Sources: Wikipedia; CNN; Rolling Stone; Mavis Staples website; Steve Forbert website; American Songwriter; Jeff Beck website; YouTube

The Year That Was 2019

Highlights of my rock & roll journey during the past 12 months

It feels unreal to me Christmas and New Year’s are upon us again – not to mention a new decade! I still recall a conversation with a school friend when we were 12 years old. He and I imagined where we might be when the year 2000 comes. At the time, the turn of the century was still more than two decades out. It seemed so far away. Now, not only has 2000 come and go, but we’re 20 years down the road, baby – crazy how time flies!

Well, this post doesn’t span decades. The idea is much more moderate: Looking back at my personal music journey over the past 12 months, as documented by this blog. While to some extent it reflects what happened in music this year, it’s not a broad review piece. Since I mostly listen to ’60s and ’70s artists or new music they release, I couldn’t do a legitimate comprehensive look-back on 2019 in music.

In the past, I’ve said more than once most new music nowadays lacks true craftsmanship and sounds generic and soulless to me. And while I still largely ignore what dominates today’s charts, I’ve finally come to accept contemporary music isn’t inherently bad. It’s just different and I generally don’t like it. Here’s the good news: I don’t have to. There’s so much “old” music out there I’ve yet to discover, and while artists may retire or pass away, their music will stay. Forever. That’s the beauty of music. It means for those of us who dig it, rock & roll will never die! Okay, enough with the wise-cracking and on to some highlights of my music journey this year.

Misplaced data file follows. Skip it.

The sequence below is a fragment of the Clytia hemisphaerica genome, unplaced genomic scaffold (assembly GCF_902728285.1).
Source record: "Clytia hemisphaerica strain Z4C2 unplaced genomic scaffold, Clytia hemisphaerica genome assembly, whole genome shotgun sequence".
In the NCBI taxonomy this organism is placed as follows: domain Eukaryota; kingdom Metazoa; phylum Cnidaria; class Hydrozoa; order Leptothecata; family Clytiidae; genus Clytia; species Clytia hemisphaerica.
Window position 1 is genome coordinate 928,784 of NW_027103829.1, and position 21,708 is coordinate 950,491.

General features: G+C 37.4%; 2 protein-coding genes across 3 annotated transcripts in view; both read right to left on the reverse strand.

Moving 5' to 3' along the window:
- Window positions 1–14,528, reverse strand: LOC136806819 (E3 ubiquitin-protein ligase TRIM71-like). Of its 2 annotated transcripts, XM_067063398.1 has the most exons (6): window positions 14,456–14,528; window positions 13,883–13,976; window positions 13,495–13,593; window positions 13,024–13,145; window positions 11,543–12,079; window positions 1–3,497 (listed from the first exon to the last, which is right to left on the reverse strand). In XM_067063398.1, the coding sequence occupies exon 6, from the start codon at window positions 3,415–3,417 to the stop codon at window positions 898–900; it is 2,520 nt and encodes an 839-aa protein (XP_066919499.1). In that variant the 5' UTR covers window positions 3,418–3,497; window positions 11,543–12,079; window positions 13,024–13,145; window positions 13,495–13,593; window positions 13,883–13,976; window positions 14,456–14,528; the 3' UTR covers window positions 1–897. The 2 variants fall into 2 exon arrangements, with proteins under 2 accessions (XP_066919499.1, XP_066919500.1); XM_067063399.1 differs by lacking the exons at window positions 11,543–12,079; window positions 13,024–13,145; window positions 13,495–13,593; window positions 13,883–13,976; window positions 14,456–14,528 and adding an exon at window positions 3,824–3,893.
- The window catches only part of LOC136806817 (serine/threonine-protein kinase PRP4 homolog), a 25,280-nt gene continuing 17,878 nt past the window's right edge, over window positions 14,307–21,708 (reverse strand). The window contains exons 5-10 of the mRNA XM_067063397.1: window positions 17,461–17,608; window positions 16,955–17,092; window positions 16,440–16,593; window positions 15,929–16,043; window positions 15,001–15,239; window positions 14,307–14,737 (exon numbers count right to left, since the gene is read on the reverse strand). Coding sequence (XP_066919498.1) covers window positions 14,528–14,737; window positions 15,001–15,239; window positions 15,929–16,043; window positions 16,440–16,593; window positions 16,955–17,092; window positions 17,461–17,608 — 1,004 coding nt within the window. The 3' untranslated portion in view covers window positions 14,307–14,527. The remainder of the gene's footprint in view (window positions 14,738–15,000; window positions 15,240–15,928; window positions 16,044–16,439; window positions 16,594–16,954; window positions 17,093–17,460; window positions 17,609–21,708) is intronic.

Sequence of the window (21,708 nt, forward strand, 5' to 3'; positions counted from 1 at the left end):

Concerts

As a retired band-turned-closet musician, live music remains the ultimate thrill to me. Yes, ticket prices continue to be outrageous for most top acts, and that’s not going to change. But this hasn’t deterred me yet from seeing artists I dig. However, it did require being more selective (for example, I skipped Steely Dan and The Doobie Brothers, since I had seen both in 2018) and oftentimes settling for cheaper seats.